OFFLINE: I’m reading The Oldie, my favourite magazine (thanks, R+C!). The January 2008 issue has this line quoted from ‘journalistic doyenne’ and fashion editor Felicity Green (by way of Katharine Whitehorn on Book of the Week) : “I have plenty of friends to do things with — I just have no-one to do nothing with.” Reading it I recognised that I’ve chosen and cultivated as friends primarily people that I can “do nothing with.” Even if we end up doing “things” together, I’m comfortable doing “things” with them because I’m comfortable “doing nothing” with them. I think I assume everyone is like this?
* By ‘bagging it,’ Ireland rids itself of a plastic nuisance by Elisabeth Rosenthal in the IHT yesterday. Would that the U.S. could summon the same will to tax plastic bags out of existence: “In a determined attempt to deal with litter, Ireland passed a plastic bag tax in 2002 — now 22 euro cents, about 33 U.S. cents — at the register if you want one with your purchases. There was an advertising awareness campaign. Then something happened that was bigger than the sum of these parts. Within weeks, there was a 94 percent drop in plastic bag use. Within a year, nearly everyone bought reusable cloth bags, which they now keep in the office and the back of their cars. Plastic bags became socially unacceptable — on par with wearing a fur coat or not cleaning up after your dog.”
Which does beg the question: What do people use to clean up after their dogs now? I know there must be something other than plastic bags for this messy chore, but what is it?
* Theories of cancer: How paradigms shift and culprits change in the fight against the disease, and what concerned citizens can do about it, by Sandra Steingraber, reviewing two books at Times Online.Steingraber, in reviewing SECRET HISTORY OF THE WAR ON CANCER by Devra Davis, an epidemiologist with the Center for Environmental Oncology at the University of Pittsburgh Cancer Institute, and Phil Brown’s TOXIC EXPOSURES: Contested Illnesses and the Environmental Health Movement, talks about her own bladder cancer diagnosis and the kinds of factors (environmental, genetic, lifestyle, etc.) that have been highlighted as likely causes of cancer in the late 1970s, the mid-1980s, the 1990s, and now.
The thesis of Davis’s book “is that 1.5 million lives have been lost, because Americans failed to act on existing knowledge about the environmental causes of cancer. This failure has been created by at least eight different factors, both acting together and independently of each other.” The factors: the cowardice of research scientists; exploitation of wishy-washy scientific consclusions by “those who profit from the status quo;” unresponsive regulatory agencies; shrinking environmental and public agencies whose work is “compromised by corporate interests;” the evolutionary history of epidemiology and its need for access to industry; the court system’s unwillingness to consider various kinds of scientific evidence; outright harassment of researchers; and bad timing.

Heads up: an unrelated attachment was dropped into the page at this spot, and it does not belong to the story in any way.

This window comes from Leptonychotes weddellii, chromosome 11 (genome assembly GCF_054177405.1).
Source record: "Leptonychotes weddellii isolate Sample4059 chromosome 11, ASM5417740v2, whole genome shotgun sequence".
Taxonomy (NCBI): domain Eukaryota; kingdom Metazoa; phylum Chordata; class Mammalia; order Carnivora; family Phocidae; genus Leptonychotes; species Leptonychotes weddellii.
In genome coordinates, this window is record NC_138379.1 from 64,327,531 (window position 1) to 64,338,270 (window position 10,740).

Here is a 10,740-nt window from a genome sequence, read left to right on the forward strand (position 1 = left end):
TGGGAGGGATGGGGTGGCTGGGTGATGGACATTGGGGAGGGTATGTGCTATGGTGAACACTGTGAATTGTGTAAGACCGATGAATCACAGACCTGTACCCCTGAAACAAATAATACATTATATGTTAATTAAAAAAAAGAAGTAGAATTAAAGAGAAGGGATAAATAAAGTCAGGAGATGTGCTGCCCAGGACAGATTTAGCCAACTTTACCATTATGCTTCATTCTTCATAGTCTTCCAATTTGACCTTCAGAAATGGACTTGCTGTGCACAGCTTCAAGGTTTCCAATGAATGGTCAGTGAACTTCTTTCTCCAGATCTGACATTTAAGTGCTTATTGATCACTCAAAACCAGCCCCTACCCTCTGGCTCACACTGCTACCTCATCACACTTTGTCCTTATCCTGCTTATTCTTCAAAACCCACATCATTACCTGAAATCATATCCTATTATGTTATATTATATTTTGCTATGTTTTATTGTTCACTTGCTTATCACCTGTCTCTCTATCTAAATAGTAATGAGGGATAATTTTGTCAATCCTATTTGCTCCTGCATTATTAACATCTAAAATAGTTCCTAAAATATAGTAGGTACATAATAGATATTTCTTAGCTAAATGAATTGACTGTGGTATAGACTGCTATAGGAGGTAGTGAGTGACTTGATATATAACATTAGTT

Brown’s book “focuses on the ways in which environmental-health activists and their advocates in science are challenging the carcinogen-deniers that Davis writes about.” Brown is a medical sociologist at Brown University and a longtime researcher in the field of environmental health. Steingraber recommends that both books be read together as they’re complementary.
* The Targets of Aggression by David P. Barash in the 5 Oct. 2007 issue of the Chronicle of Higher Ed is about redirected aggression, first in literature (Sweeney Todd and The Iliad) and then in the real world (the bombing and subsequent invasion of Iraq, the correlation of lynchings and cotton prices from 1882 and 1930 in the U.S. South, the court system, and so on). He observes what people have long known, that when we suffer pain, we usually react by passing it on to someone else — the perpetrator if possible, but if not possible, then “others are liable to be victimized, regardless of innocence.”
Barash’s thesis is that while it’s not ‘ethically good,’ this behaviour is definitely an ingrained, natural phenomenon of (all?) animals. He cites as evidence several rat experiments in which rats in pain, if they can ‘take out’ their pain on a stick or, preferably on another rat, reduce the impact of the pain stress on their adrenal glands, reduce ulcers, and generally protect themselves from stress. “Redirected aggression does not simply derive from irrationality or human nastiness, but — along with retaliation and revenge — is entrenched in the very fabric of the natural world, part of a continuum involving nature’s response to pain. … It feels bad to be a victim, but the pain can often be somewhat assuaged by victimizing someone else in turn.”
Lots more worth reading here. He brings in the idea of forgiveness and the concept of pain in Buddhism and Christianity (with an interesting atonement theory twist), and asks questions about how to respond to “violent transgressors,” and what will best “provide order, security, and personal satisfaction, as well as minimizing subordination stress, without simply passing along the pain of the victimized … and without creating new victims?” And he wonders, if “people who seek to hurt others are doing so because they have themselves been hurt, does that diminish their responsibility or guilt?”